The desire to change the world seems to be a defining characteristic of modern martial art teachers. We aren’t in the business of “training fighters” anymore. Our business is the health and wellness of the human system. In other words, we don’t limit our concern to the health and wellness of our students, but of the communities that they are part of, the cultures to which they belong, and ultimately the species of which they are a part.
And since this is our focus as teachers, we tend to attract students with similar ideals.
Self-defense is a huge concept. If you’ve read my blog, you know this already. Let me sum it up for you for the sake of discussion.
The accepted idea of self-defense is taking care of yourself when someone tries to cause bodily harm. We can also consider ensuring that our bodies are as healthy as possible an aspect of self-defense. A healthy body is better able to deal with people with bad intentions. A healthy body is also likely to live longer, to stave off death as long as possible. Since we live longer if we’re part of loving, healthy relationships, self-defense can include deleting toxic people from our lives. Aside from our basic needs of food and shelter, we all know that there are other needs that, gone unmet, make our lives less fulfilling. Self-defense includes living a life of meaning and purpose, finding our place and making a difference in the lives of others.
Changing the World
When I think of changing the world, I usually think of things like raising money for poor, oppressed villages, giving food or clothes to poor people, or maybe raising awareness of some cause or another. As a martial art teacher, I want to simultaneously expand and contract these ideas. Our focus should expand from this myopic tendency to chase causes and focus on what we can do personally to offer the widest possible benefit.
Problems like world hunger exist not because of a shortage of food, but because of people. Obviously, it’s a complex issue, but it boils down to bad guys doing bad things. Why is that?
What about the problem of human trafficking? Bad guys doing bad things.
Bad guys doing bad things.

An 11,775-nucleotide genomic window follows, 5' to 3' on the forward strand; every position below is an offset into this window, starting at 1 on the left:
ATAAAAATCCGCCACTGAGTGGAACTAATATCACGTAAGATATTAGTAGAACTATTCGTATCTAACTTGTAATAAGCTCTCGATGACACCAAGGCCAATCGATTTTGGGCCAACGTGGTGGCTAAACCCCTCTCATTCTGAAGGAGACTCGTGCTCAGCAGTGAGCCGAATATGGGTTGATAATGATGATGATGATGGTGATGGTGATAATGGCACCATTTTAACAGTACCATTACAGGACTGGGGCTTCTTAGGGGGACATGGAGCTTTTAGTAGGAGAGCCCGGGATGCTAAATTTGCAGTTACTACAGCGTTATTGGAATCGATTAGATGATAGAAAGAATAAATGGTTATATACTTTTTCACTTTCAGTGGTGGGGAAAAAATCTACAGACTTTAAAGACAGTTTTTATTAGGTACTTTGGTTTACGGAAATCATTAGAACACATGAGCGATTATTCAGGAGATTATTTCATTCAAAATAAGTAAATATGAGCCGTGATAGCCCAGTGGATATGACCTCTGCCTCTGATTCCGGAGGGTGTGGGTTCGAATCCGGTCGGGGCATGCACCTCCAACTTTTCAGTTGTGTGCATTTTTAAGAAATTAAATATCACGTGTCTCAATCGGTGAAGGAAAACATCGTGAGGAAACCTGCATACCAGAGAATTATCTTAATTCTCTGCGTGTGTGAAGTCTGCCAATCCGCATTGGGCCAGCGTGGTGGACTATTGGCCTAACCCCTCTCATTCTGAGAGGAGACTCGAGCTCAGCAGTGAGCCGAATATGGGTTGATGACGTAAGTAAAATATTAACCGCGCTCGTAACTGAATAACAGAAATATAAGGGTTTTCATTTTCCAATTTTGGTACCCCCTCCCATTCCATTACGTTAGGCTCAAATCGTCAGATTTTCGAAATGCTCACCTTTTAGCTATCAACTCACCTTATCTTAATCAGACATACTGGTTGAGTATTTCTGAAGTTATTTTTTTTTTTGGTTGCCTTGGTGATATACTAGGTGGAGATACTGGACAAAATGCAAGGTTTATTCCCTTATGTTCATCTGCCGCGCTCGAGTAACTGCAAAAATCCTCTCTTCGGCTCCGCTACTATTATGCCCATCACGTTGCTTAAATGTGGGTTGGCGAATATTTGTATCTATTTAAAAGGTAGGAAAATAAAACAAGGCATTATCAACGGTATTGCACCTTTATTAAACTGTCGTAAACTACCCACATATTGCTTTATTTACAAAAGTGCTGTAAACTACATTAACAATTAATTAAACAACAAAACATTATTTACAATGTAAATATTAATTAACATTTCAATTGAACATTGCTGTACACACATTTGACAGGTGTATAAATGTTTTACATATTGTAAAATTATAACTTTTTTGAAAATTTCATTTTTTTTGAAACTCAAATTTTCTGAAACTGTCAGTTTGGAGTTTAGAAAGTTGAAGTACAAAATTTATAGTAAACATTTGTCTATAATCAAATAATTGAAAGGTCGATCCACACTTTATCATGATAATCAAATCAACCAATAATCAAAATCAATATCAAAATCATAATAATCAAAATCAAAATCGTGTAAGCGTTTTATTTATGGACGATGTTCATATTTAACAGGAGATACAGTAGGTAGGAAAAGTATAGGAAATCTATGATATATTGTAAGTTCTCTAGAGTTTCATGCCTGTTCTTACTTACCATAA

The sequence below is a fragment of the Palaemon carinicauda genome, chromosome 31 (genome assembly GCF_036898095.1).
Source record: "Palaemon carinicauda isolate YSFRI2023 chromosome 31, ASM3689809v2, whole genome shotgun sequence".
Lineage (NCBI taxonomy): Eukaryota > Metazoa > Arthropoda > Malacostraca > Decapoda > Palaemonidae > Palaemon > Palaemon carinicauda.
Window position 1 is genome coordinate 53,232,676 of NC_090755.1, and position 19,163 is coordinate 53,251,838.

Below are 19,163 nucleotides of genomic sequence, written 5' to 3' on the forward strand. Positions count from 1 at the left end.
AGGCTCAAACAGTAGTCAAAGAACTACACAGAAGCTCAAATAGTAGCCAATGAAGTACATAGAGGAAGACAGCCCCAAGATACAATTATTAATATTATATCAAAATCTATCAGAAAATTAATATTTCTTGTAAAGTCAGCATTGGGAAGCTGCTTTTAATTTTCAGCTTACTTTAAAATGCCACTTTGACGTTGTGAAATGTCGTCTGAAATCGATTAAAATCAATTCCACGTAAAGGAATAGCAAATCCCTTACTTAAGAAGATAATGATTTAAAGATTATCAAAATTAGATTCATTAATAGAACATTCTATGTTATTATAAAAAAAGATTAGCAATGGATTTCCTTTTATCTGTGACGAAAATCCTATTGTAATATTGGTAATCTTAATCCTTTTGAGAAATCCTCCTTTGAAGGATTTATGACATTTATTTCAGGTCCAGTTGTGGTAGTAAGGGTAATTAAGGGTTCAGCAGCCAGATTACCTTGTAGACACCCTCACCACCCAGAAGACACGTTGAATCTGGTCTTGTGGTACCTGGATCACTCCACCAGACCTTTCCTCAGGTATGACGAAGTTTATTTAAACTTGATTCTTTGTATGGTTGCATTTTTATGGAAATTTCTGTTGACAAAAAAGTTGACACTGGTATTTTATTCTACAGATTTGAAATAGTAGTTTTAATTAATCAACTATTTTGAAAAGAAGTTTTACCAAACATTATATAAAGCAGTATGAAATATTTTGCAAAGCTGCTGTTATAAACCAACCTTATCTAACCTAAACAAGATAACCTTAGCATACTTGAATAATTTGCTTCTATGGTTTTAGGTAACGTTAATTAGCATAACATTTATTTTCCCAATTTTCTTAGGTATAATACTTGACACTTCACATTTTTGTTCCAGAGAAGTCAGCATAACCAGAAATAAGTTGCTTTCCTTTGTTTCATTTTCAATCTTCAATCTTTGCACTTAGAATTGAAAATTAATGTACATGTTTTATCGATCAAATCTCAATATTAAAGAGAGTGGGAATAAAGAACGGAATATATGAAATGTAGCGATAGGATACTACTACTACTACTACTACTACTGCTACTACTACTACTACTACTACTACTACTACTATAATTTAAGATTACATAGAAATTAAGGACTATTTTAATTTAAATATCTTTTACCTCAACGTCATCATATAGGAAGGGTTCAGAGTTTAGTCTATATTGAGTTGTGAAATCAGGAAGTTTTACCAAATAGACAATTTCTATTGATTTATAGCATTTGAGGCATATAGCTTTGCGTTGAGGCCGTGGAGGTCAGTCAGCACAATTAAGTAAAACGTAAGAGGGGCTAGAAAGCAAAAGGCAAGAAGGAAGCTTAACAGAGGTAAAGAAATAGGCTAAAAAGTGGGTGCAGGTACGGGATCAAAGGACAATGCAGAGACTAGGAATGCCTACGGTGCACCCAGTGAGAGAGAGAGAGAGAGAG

We get the life we train for.
I’ve noticed a recent trend online to call people who see things differently than you a “sheep”. Somehow, if people hold different opinions, we feel justified in name calling. Sheep and sheeple (an attempt at cleverness) are meant to denote the opposition’s docility and refusal to see the truth.
Name calling, disparaging remarks, and jokes at your opposition’s expense are never going to change minds or circumstances. If you truly want to change a situation, work hard to change yourself. We need to understand that if one of us has a problem, we all have a problem. Our connections with each other go beyond interpersonal relationships. We may have biochemical interactions with everyone that we meet. We connect with them, and maybe even become entangled with them on a subatomic level. The injunction to “Love your neighbor as yourself,” truly engenders the epitome of self-defense.
I want to change the world, not because the world is “bad”, but because there are people doing bad things to good people. I want to train people to take charge of their lives, be conscious in their decision-making, and stop living like passengers or bystanders. I want them to embrace the warrior mindset that says YOU are in control of your destiny.
The quote from Gandhi above is disputed, which is why I didn’t use the whole thing. What he definitely did say is this:
If we could change ourselves, the tendencies in the world would also change. As a man changes his own nature, so does the attitude of the world change towards him. … We need not wait to see what others do.
As an indisputable part of the complex tapestry of the world, the fact is inescapable: if you change yourself, you will change the world.
Agree? Disagree? Want more information? Let me know.